Today’s episode is focused on the user interface to help you create nice looking lists and grids!
In the first and second episodes of this trilogy, we demonstrated the basics of ORDA using list boxes, entities, and entity selections. We also showed the way to use similar list boxes with distinct data sources and how to use Meta info expression to improve the list boxes’ graphics.
Today we’re going to have even more fun, with less code!
In the first episode of this trilogy, we demonstrated the basics of ORDA using list boxes, entities, and entity selections. Today, we’re going a bit deeper by running some queries that will take advantage of recursive relationships. We’ll also have a quick look at how to display list boxes nicely using the “meta info expression” property.
We can all agree that ORDA is a great 4D V17 feature. A kind of revolution in the way of thinking and programming. 4D databases will never be seen the same way as before.
ORDA allows you to conceive advanced applications in less time, with more readable and clean code. To show you the power of ORDA we’ve prepared a series of tips for you, divided into three episodes. In this first episode, we’ll demonstrate how links should now be considered more as entities and entity collections, and we’ll show you how listboxes can now be based on entity selections, rather than selections or arrays.
Watch the video of the ORDA announcement during the 4D Summit 2018 Keynote. It features Thomas Maul, VP of Product Strategy, introducing this progressive technology and explaining how using your database as an object can open a whole new world of possibilities for your 4D-based applications.
ORDA was one of the major announcements of 4D Summit 2018, opening a world of new possibilities in 4D. To learn more about ORDA and its benefits, check out this post to see how ORDA will change the way you work.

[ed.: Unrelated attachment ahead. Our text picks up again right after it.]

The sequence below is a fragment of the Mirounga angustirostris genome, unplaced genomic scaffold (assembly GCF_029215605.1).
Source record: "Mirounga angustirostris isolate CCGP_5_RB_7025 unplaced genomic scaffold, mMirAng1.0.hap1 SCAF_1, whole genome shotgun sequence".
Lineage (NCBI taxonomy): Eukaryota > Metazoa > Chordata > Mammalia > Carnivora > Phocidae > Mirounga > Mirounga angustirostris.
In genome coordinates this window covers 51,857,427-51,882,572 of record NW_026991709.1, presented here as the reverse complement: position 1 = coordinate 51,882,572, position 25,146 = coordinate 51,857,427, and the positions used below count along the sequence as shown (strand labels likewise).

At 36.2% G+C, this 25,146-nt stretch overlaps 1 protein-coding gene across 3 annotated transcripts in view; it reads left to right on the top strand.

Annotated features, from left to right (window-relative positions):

4D v17 introduces a new concept: ORDA. If you’re not familiar with ORDA yet, we’ve created a series of blog posts to explain how to use and take advantage of ORDA. When working with ORDA, you’re going to use entity selections, which are basically objects containing references to entities belonging to the same dataclass (i.e. table). One of the main benefits of ORDA, is the very simple and powerful ability of binding with forms.
In this blog post, you’ll learn how to display an entity selection in a list box. In fact, it’s very simple.
ORDA provides a great feature to channel data through filters and get aggregated values, by including a set of easily-understood aggregation operations that examine and perform calculations on the data sets. For example, the sum, average, count, min, and max methods are used to perform the operations which their names describe!
The ORDA series continues! In this blog post we’ll see how to use logical operators on entity selections!
These operations allow you to get intersections, unions, or differences between two entity selections like you can with classic 4D sets.
FIRST RECORD, LAST RECORD, NEXT RECORD, PREVIOUS RECORD; does that ring any bells? I bet it does. You’ve already been using them to handle selections! ORDA provides useful and familiar methods to navigate through entities in an entity selection – and obviously, some perks!
For starters, you can handle several entity selections at the same time and navigate through them independently, whereas normally you can only manage a single ‘current selection’ per table. That’s precisely what we’re going to see in this blog post.
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